Finding How Much Sleep is Enough


March 6 through 13 was National Sleep Awareness Week. Insufficient sleep puts us at risk for Alzheimer’s, diabetes, accelerated aging and other degenerative conditions. Learning to get better quality sleep is a powerful health strategy.

Our health history, current well-being, stress load and sleep efficiency all contribute to our sleep requirement. The best gauge of our ideal sleep dose is to look at how many hours we sleep on vacation when we wake naturally without the effects of excessive indulgences or crazy hours. Seven to eight hours of sleep is the normal range for healthy sleep.

Less than six hours of sleep per night is assuredly brain damaging. During sleep is when “brain bathing” takes place; when the brain rids itself of toxins produced and ingested, and it repairs and renews its structures. Without a good bath of restorative sleep, we can accumulate degradation of brain tissue, structures and function. More than nine hours of sleep per night, on a regular basis, is not good either; it may suggest an underlying metabolic problem.

Many people have trouble falling asleep, staying asleep or sleeping restfully. A major factor is cortisol, the stress hormone; when called into action late in the day, it interferes with the production of melatonin, the hormone naturally produced in deep restorative sleep and required for brain and body repair. To minimize cortisol production before bedtime, avoid eating, working in front of a computer screen, watching violence or bad news on television or engaging in arguments or stressful conversations.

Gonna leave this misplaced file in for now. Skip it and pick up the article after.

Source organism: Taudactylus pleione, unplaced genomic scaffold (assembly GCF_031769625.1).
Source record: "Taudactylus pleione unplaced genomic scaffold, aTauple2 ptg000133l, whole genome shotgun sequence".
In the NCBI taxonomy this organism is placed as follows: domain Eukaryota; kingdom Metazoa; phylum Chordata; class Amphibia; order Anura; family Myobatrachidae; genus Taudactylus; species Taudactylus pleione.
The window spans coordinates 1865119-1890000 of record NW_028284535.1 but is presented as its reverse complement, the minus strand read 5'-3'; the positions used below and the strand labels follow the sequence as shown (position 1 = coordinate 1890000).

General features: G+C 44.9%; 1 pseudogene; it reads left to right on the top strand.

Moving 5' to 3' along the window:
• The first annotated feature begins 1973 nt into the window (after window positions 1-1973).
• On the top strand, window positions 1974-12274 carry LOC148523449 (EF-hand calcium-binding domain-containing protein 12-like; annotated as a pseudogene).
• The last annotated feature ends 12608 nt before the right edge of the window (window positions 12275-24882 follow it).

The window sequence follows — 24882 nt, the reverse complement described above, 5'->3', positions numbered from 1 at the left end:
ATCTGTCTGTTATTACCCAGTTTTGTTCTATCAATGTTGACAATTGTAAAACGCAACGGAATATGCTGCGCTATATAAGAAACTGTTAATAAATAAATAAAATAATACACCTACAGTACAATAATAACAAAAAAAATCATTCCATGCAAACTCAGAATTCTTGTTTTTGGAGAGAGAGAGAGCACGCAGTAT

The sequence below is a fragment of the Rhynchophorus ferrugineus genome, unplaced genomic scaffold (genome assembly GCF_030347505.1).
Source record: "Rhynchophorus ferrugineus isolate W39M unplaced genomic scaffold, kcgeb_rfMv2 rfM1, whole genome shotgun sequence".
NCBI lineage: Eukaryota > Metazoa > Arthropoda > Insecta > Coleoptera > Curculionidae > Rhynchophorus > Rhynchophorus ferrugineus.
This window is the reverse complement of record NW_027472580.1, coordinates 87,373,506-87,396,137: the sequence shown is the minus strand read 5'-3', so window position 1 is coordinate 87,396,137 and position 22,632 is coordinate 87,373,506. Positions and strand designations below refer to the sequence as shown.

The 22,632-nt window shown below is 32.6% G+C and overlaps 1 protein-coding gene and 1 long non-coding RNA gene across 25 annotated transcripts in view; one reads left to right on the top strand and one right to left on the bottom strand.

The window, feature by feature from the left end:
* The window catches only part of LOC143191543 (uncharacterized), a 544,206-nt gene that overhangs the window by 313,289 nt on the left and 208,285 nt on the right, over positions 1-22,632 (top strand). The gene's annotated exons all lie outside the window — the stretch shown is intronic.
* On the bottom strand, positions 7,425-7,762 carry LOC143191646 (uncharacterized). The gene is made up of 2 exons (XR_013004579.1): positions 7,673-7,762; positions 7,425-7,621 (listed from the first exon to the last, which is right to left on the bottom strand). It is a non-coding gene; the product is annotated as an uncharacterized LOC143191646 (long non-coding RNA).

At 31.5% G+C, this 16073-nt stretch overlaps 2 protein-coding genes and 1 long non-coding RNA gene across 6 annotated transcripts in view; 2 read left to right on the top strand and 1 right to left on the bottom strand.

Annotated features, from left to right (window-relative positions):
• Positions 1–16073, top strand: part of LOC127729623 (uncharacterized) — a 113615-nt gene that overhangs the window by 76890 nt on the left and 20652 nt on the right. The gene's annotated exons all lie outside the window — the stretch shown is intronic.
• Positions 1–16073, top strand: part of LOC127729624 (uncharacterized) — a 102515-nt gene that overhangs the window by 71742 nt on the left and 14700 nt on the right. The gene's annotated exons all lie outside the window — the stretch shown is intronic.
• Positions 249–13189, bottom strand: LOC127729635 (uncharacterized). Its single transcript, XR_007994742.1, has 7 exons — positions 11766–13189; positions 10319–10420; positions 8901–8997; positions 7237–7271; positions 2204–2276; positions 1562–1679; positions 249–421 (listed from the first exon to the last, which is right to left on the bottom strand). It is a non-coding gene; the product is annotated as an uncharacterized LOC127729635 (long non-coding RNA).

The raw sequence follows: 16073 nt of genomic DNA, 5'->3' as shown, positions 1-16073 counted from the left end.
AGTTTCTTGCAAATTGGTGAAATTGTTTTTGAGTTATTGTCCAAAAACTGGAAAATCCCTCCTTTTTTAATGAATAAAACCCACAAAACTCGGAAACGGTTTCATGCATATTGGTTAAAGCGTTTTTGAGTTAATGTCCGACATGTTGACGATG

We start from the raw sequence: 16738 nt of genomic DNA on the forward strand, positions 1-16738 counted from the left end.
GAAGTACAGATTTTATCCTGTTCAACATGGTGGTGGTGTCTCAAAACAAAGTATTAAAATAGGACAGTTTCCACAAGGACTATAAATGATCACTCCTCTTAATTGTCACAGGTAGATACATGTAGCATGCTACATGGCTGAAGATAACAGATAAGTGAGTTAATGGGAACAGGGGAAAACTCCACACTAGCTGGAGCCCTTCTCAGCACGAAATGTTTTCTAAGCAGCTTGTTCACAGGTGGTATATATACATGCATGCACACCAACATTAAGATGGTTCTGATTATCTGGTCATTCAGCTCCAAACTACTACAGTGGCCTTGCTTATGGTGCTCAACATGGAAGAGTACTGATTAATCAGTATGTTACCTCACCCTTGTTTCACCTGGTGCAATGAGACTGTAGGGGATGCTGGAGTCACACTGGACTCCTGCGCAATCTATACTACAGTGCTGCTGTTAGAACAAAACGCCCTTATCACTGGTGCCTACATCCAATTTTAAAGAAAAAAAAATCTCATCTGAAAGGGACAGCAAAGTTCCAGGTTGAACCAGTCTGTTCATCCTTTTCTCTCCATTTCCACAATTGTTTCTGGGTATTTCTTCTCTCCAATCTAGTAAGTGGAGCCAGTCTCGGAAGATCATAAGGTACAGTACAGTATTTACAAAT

The best strategy for getting a night of healthy sleep is to develop a sleep routine as much as possible. Have a consistent bedtime and targeted waking time and replace bedtime snacking with sleep-support teas such as chamomile, valerian root, kava-kava and passion flower. Light doses of relaxing aromatherapy like lavender or geranium can also be helpful.

Sherron Marquina, DC, is the owner of Health InSyncs. She will conduct an in-depth workshop about the sleep cycle and how to enhance sleep quality using learn easy-to-implement steps on Mar. 22. For more information, call 804-377-2222 or visit



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